More data needed for each band of household income
More generally, I was disappointed that Mah continues to use an approach that looks only at broad averages. With the wide income gap in Singapore, it is necessary to disaggregate any analysis on affordability into income bands.
In the table at left you will see that the lowest ten percent of households by earned income has only an average of S$1,303 a month. The seventh decile (i.e. the seventh 10-percent group) up the income scale has an average monthly household income of $7,969 per month, which is six times more. Yet all of them fall under the HDB income eligibility limit of $8,000 per month.
With this extreme spread, is it meaningful to speak of average this and average that?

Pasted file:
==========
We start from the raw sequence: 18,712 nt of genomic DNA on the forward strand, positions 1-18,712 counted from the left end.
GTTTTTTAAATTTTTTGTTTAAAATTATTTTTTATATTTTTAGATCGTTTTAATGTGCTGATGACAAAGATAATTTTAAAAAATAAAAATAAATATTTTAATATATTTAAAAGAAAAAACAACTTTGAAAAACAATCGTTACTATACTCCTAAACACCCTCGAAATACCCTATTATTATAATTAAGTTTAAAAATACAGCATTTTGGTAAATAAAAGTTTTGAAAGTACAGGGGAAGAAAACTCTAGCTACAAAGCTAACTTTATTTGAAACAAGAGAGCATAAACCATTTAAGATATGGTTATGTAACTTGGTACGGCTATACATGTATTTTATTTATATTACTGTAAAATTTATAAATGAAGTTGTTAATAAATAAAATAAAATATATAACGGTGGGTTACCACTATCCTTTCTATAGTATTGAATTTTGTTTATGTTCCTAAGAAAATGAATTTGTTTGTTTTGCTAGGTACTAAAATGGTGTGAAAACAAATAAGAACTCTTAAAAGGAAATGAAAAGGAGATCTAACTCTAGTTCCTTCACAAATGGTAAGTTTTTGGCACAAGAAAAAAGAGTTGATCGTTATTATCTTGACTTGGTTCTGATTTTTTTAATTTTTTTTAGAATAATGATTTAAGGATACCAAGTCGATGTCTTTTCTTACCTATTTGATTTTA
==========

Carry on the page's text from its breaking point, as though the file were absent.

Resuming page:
I think not. I think it is necessary for the HDB and Mah to present data to show how HDB delivers affordable housing options to each decile, based on 10-year mortgages. What flats — and how many — are built that they can afford?
Below is the same data (from the Statistics Department) presented graphically.
And one more thing: The table and graph show only households with at least one working person.
9.6 percent of resident households are not even captured in the table and graph because they have no earned income. How assured is that roof over their heads? Is it any wonder that we have an increasing number of homeless people? What does the state provide as housing options if they do not already own a fully-paid up home?